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Why business needs a stronger labor movement

Updated

Why do we have a Labor Day and no Capital Day? Because every day is Capital Day, especially since the end of the Great Recession. It’s no surprise that the current imbalance between labor and capital screws the American worker. But it also screws the American capitalist. If only he knew!

Josh Bivens, an economist with Washington’s nonprofit Economic Policy Institute, recently plotted the share of corporate income claimed by capital (as opposed to labor) over the past 65 years. He found it to be higher in 2012 than at any time since 1966, and not far behind the previous peak, in the early 1950s.

From the 1970s through the 1990s capital claimed, on average, about 20% of corporate income, which meant that labor claimed about 80%. Now it claims about 25% of corporate income, which means labor must make do with about 75%. Except for the 2007-2009 recession, which caused a brief, predictable boost as capital took it on the chin, labor’s share of corporate income has been shrinking steadily for more than a decade.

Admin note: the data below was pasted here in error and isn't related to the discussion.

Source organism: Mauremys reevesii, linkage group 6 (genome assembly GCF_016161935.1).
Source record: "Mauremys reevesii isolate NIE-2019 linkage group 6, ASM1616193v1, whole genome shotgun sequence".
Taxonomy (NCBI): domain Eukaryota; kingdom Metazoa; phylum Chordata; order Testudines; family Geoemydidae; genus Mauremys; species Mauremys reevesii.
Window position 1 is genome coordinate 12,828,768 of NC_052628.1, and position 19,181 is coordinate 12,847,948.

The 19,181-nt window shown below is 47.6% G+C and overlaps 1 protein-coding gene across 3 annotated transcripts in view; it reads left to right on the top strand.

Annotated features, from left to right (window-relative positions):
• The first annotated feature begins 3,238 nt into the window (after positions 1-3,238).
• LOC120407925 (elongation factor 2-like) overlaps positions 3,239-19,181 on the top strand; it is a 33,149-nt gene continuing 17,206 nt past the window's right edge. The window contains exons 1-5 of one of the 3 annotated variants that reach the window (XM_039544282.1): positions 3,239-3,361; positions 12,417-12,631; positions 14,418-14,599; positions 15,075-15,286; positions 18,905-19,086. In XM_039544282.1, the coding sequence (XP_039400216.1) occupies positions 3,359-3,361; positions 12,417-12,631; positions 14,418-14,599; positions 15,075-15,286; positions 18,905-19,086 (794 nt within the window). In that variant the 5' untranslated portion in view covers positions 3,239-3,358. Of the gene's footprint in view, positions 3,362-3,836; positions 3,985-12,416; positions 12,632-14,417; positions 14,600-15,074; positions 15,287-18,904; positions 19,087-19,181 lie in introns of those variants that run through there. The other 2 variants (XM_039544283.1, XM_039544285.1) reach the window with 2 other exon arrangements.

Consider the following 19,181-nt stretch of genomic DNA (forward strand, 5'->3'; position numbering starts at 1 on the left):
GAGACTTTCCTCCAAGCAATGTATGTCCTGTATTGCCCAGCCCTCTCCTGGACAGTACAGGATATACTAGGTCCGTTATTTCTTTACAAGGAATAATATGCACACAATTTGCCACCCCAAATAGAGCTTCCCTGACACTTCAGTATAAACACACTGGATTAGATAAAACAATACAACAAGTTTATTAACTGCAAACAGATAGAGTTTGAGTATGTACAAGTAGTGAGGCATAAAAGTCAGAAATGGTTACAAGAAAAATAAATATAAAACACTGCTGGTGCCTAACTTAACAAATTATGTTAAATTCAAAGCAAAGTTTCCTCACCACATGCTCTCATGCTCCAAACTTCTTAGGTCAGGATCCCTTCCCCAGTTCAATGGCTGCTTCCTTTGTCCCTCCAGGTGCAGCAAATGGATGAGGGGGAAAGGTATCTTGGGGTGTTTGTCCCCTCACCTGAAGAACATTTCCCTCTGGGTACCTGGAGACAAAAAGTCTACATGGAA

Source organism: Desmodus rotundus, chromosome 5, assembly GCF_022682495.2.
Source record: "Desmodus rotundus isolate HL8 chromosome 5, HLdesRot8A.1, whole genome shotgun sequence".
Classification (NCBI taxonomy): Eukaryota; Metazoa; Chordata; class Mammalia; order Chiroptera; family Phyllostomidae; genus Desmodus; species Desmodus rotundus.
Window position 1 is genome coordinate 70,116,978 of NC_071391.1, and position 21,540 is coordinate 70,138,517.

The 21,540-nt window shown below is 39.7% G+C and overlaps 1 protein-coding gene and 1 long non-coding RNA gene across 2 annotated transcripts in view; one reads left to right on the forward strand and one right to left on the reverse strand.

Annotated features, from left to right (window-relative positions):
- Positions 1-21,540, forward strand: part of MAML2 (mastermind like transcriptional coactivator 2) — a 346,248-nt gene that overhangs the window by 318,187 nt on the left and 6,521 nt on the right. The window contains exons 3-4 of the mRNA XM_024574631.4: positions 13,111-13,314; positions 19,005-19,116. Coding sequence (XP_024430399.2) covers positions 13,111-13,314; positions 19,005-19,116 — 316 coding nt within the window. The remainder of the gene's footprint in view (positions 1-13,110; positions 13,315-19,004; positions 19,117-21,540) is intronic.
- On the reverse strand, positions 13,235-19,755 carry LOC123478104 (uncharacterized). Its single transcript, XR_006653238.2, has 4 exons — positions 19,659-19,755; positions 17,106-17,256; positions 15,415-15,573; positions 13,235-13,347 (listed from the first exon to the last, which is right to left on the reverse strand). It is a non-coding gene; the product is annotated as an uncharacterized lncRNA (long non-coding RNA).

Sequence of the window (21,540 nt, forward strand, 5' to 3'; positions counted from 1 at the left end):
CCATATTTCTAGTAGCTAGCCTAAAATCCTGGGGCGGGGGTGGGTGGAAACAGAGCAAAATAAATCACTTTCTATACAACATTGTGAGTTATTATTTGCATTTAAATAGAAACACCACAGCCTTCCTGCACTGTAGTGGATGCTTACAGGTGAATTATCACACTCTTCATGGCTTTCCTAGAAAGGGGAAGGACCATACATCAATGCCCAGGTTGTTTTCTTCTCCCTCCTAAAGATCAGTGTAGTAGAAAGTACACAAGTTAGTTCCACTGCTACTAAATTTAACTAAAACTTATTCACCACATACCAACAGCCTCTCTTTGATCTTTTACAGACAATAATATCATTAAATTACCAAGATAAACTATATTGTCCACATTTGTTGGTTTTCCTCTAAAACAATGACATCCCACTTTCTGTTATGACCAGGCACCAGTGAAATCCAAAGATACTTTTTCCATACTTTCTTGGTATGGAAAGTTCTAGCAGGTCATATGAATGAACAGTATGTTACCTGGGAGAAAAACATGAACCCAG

This is nicely illustrated in an Aug. 27 Washington Post story by Jia Lynn Yang about IBM. Since the 1980s, IBM’s workforce in its birthplace of Endicott, N.Y., has fallen from 10,000 to 700, even as IBM’s stock price has risen from about $16 a share to about $400 a share.

As recently as 1981, Yang notes (quoting a recent paper by two NYU scholars), the Business Roundtable, a trade group for corporate chief executive officers, defined the corporation’s responsibilities thusly:  “To make available to the public quality goods and services at fair prices, thereby earning a profit that attracts investment to continue and enhance the enterprise, provide jobs, and build the economy.”

By 1997, though, the Business Roundtable had changed its tune. This time, it said merely that a corporation’s responsibility was “to generate economic returns to its owners.” No sentimental references to the quality of its goods and services, the fairness of its prices, its contribution to the economy, or to creating jobs.

The trouble with a capital-focused economy isn’t only that it’s bad for workers. It’s also, more broadly, bad for the economy. Capital’s current hogging of corporate income is doing very little to create actual prosperity, except for stockholders—and eventually it won’t create prosperity even for them.

Consider profits. The Wall Street Journal’s Mark Hulbert reports that U.S. corporations are currently recording, on average, a profit margin of about 9%, which–except for the fourth quarter of 2011, when it reached 10% percent—is the highest that corporate profits have been in six decades. (From 1952 to the present corporate profit margins have averaged about 6%.)

You would think the surge in profits would mean that Gross Domestic Product—the standard measure of prosperity–was expanding like gangbusters. But it isn’t. Second-quarter GDP growth is estimated at a paltry 1.7%—an improvement over the first quarter’s 1.1% but about half what it would be in a healthy economy.